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Joining the Dots: a programme of spiritual …

12 June, 2012

"Joining the Dots is an invitation to people to explore their spirituality and connect it to their lives, including work lives" explains the author Amalee Meehan.

THE BOOK:
joiningdotsTeachers in Catholic schools have so much to cope with in the daily grind of classes, preparing, correcting, meetings, invigilating, etc. that the vision which inspired them to become a teacher in the first place can become blurred or even fade away altogether. They need to nourish their spirituality. Joining the Dots is an attempt to provide that kind of nourishment. It is a 5-week programme offering teachers, administrators, board of management members, parish educators and pastoral ministers an opportunity to reflect on the deeper meaning of what thay do and why they do it.

THE AUTHOR:
Amalee Meehan, PhD Boston College, taught science with Coláiste Iognáid, Galway, before joining CEIST – Catholic Educationn an Irish Schools Trust – where she works in faith development. She teaches on the MA Christian Leadership in Education with Mary Immaculate College, University of Limerick, and is co-author of two religious education textbooks for US Catholic High Schools as part of the Credo Series (Veritas, forthcoming).


CONTENTS

Preface
PART 1
1. Original Context: The Irish Catholic School
2. Facilitating Joining the Dots
3. Joining the Dots – The Five Week Programme

Week 1: Spirituality and the Journey of Life
Week 2: Being a Reflective Practitioner in the Christian Tradition
Week 3: Imago Deb Who Am I and Whose Am I?
Week 4: Jesus – The Face of God
Week 5: Connecting the Dots: Your Faith, Your Spirituality and Your Community

PART 2
4. The Pedagogy of Joining the Dots
5. The Theology and Spirituality of Joining the Dots (written with Dr Daniel O’Connell, Mary Immaculate College, University of Limerick)

Bibliography

144pp. Veritas Publications. To purchase this book online, go to www.veritas.ie

PREFACE

Standing in the Cafe Paradis in Cabo Roig, South East Spain choosing helado with my two-year-old son, a woman approaches me. Instead of the burst of Spanish I was expecting, she said, ‘I think I know you. You came and spoke with us at the beginning of the school year last September. I’m from Presentation Secondary School in Limerick and we had a great Joining the Dots experience with you. We are still finding ourselves pulled between Martha and Mary — the polar temptations of a teacher’s life.’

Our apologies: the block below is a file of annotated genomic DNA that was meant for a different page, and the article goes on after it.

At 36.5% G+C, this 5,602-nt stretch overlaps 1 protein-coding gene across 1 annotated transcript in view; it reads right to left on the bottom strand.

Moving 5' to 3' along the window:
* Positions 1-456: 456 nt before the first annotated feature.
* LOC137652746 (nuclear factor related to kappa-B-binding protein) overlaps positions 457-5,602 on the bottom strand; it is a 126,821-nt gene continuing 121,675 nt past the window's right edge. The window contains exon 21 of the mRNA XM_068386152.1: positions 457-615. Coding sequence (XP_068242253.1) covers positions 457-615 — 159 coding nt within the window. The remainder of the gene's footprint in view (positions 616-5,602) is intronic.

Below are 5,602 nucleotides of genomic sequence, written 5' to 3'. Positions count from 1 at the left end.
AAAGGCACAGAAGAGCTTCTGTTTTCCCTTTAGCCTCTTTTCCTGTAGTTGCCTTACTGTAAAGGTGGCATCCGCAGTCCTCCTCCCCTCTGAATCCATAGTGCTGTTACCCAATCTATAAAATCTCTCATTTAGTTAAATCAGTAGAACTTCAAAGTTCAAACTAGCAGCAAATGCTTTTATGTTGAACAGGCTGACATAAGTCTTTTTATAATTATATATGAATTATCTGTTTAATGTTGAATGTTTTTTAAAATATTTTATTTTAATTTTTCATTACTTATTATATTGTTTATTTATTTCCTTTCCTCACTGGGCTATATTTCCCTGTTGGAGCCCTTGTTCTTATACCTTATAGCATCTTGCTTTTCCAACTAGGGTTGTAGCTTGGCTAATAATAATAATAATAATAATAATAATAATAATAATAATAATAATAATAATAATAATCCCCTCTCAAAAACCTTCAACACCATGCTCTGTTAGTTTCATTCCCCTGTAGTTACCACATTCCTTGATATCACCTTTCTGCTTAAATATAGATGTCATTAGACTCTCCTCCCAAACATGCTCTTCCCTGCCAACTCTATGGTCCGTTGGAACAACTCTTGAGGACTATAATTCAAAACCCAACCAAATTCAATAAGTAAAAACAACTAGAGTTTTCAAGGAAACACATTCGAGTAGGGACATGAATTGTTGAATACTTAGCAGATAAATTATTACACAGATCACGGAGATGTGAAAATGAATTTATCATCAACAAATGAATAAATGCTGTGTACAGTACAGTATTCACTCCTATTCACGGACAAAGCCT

The woman was spot on. I had ‘done’ an adapted section of the programme with the staff of her school the previous autumn. Joining the Dots is an initiative in Christian theology and spirituality for educators. What my ‘Spanish’ friend was referring to occurs in Week 2 of the programme — a contemplation on the Scripture passage where Jesus visits the home of Martha and Mary (1). It is a piece that teachers in particular really get to grips with as it reflects one of the inherent tensions in teaching — the pull towards action and the longing for contemplation. So often, the reality of daily life goes something like this: ‘I am so busy running about all day — I go from class to class, group to group. I deal with maybe 240 students formally on any given day, and that’s not counting the kids I meet in the corridors or the school yard. I am preparing, marking, and teaching, not to mention disciplining, listening, counselling, consoling, invigilating, examining, nursing, even parenting. It’s all right for the “Marys” of this world, but I don’t have time to sit at the feet of Jesus!’

Of course, as they tease it out, teachers come to realise that although the work of teaching might appear to be all Martha, there are many Mary moments too. There can always be contemplation in action, even in the most active of environments. Mary, in Luke’s story, may have chosen the ‘better part’, but that is not always the case, nor is it the only part. As one member of the very first Dots group remarked, ‘It is Martha, the woman on her feet, who opens the door; it is Martha who bids him welcome.’

Joining the Dots
Joining the Dots came about following a specific request to CEIST (Catholic Education, an Irish Schools Trust) (2) for a programme that would offer teachers time out to reflect on their own spirituality and questions of faith. It began as a school-based programme with no fees, no travel and no exams. Over the space of two years, it has grown into a five-week programme for educators in Catholic settings — school and parish. By ‘educators’ in this context, I mean adult members of a school/parish community who are dealing with people in a teaching-learning environment — teachers, administrators and members of boards of management in schools, as well as parish educators and pastoral ministers. Of course, as primary educators of their children, the term also refers to parents.

In short, Joining the Dots is an invitation to people to explore their spirituality and connect it to their lives, including work lives, and to come to know for themselves the Christian ultimate value that is a personal lived relationship with God through Jesus Christ. Through connecting how God is revealed with the deep desires of the human heart, it hopes to deepen participants’ own faith, praxis and relationships — with God, with themselves, and with others — especially in the context of a Christian community. In the Catholic Christian tradition, there is nothing in everyday life that is irrelevant to the spiritual life. The aim of the programme is to put this rich resource at the service of educators.